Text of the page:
Bundles of bananas layered on top of each other.

8 of the best banana health benefits

Nutritious wonders in bright yellow cases, bananas are one of the world’s favourite fruits for good reason. Find out all about this tropical treat and how it can contribute to keeping you nice and healthy.

Did you know? Bananas are the most popular fruit in the UK and considered the most important fruit in the world. More than 5 billion bananas are bought every year in Britain, and the UK accounts for roughly 7% of the global export market. 1

You can choose from normal bananas or plantain bananas, the former being creamy and sweet and the latter being starchier and firmer – which is why they’re usually cooked.

The bananas we usually have at home – the large, smooth-skinned, yellow and sweet banana – are called Musa sapienta.2

But what is eating bananas good for? Keep reading to find out!

A bit of banana nutrition


Let’s start with the basics: what vitamins, minerals and other nutrients make up the humble banana?

Nutritional content of bananas:

Banana nutrition facts for 1 medium fruit (118g):3

  • Calories: 105 kcal (5% DV*)

  • Total carbohydrate: 27g (9% DV)

  • Of which sugars: 14.4g (29% DV)

  • Total fat: 0.4g (1% DV)

  • Total protein: 1.3g (3% DV)

  • Dietary fibre: 3.1g (13% DV)

  • Vitamin B6: 0.4mg (22% DV)

  • Vitamin C: 10.3mg (17% DV)

  • Manganese: 0.3mg (16% DV)

  • Potassium: 422mg (16% DV)

  • Folate: 45mcg (11% DV)

  • Magnesium 31.9mg (8% DV)

*%DV (daily values) based on an adult consuming a typical 2000 calorie daily diet. Your daily values may vary based on your individual needs.

Keep on reading to find out just what this healthy mix of nutrients can do for your health.

What are the benefits of eating bananas? Here’s 8 of the best banana benefits


1.  Bananas may be good for your heart health


A good place to start in supporting your heart health is making sure you get enough of the following nutrients:

  • Potassium
  • Fibre
  • Folate
  • Vitamin C
  • Other antioxidants
Some research has shown that people who follow a diet high in fibre have been seen to have a lower risk of cardiovascular disease than those who were eating little fibre. The people getting lots of fibre also has lower ‘bad’ cholesterol – LDL (low-density lipoprotein).4

Bananas have lots of healthy fibre, as well as potassium, folate and vitamin C, so they could help support your heart health.

2. Bananas may help you regulate blood sugar levels


Eating high-fibre diets can help to lower blood sugar levels. One medium banana provides 13% of your total dietary fibre and also gives you the energy boost from its natural sugars at the same time.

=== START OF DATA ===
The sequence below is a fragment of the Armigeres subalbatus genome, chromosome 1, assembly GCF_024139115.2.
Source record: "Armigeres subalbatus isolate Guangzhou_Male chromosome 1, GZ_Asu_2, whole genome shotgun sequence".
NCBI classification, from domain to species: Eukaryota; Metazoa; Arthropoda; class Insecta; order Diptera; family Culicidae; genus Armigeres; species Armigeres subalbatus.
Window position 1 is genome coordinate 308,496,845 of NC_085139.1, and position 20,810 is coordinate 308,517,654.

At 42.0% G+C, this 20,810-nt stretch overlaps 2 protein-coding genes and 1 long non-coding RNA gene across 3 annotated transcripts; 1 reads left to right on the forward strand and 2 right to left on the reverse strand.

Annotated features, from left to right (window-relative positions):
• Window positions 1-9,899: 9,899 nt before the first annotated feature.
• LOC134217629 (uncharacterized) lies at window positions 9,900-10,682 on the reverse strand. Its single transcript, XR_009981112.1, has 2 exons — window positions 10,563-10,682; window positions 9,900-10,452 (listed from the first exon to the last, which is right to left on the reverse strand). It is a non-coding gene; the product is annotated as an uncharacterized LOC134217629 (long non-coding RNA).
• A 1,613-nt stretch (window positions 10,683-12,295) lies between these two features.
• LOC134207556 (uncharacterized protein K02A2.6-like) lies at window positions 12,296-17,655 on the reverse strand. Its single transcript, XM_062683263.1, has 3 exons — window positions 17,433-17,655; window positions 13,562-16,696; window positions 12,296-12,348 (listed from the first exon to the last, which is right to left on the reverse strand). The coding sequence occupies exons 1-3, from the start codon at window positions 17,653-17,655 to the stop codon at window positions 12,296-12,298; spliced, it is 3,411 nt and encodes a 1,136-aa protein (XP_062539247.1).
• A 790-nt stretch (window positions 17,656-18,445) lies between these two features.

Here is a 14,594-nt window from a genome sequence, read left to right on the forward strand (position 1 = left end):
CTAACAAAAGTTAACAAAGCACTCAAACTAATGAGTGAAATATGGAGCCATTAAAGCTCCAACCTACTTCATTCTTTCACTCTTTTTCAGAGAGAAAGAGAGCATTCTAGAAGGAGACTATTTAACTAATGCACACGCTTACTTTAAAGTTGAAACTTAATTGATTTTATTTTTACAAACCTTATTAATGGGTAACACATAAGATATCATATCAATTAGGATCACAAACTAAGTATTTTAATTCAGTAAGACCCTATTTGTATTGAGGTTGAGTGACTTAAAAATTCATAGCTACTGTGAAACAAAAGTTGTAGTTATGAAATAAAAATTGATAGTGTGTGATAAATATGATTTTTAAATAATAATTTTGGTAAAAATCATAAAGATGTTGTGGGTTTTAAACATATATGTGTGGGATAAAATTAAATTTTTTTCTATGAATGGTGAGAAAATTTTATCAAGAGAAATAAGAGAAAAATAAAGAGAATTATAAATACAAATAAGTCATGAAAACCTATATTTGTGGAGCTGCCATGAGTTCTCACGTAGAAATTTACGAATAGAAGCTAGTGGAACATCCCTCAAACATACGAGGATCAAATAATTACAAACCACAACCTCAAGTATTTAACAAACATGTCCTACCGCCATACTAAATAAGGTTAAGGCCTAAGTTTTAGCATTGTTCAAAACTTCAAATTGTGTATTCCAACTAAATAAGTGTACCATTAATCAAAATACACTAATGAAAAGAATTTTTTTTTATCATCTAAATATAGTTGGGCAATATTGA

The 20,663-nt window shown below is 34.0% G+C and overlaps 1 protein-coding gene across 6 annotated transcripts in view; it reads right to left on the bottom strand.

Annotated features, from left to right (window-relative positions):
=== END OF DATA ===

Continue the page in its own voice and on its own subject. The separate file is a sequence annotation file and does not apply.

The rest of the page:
In fact, Diabetes UK state that even a large banana that contains around 30g of carbohydrates is better for diabetics than a slice of cake with 25g carbohydrates, partly because bananas have no free sugar. 5

Read more: High blood pressure diet: Could DASH be the answer?

3. Bananas may support your digestive health


Bananas can be very beneficial for your digestive health as they contain lots of dietary fibre and water.

They are also part of a treatment for treating diarrhoea called BRAT, which some doctors recommend. BRAT stands for:6

  • Banana

  • Rice

  • Apples

  • Toast

What’s more, bananas contain electrolytes like magnesium and potassium, which can often become depleted during diarrhoea.

4. Bananas could help you feel sleepy


The Sleep Council recommend eating bananas to help you get to sleep. They said that they make an ideal snack before bed as banana vitamins include potassium and magnesium, both of which help to relax overstressed muscles.

Bananas also contain tryptophan which helps to make the hormones that calm you down at the end of the day. 7

5. Bananas are very weight-loss friendly


All fruits and veggies are usually on cards for healthy weight loss, and bananas are definitely one of them.

Snacking on a banana instead of a regular chocolate bar will typically save you a few calories, fill you up much better and nourish your body with more vitamins.

Multiple studies have explored the link between diets high in fibre (from whole fruits and other sources) and long-term weight management. One review found that a lot of the research on fibre and weight management showed that high-fibre diets almost always help people to lose weight or maintain a healthy weight in the long term.8

One medium banana contains 13% of your daily recommended amount of fibre, so it could be worth incorporating some into your diet if you’re wanting to shed some lbs or just get healthy!

6. Bananas are rich in antioxidants


Bananas contain a variety of different antioxidants. Antioxidants get to work in the body protecting our cells from oxidative damage caused by free radicals.

Two of the most potent antioxidants found in bananas are catechins and dopamine, which are linked to many health benefits. 9

7. Bananas could support kidney health


Potassium is important for kidney health, and as we’ve already discussed, bananas are full of the stuff!

In fact, there have been studies that show a link between eating potassium-rich foods like bananas and reduced kidney disease risk.10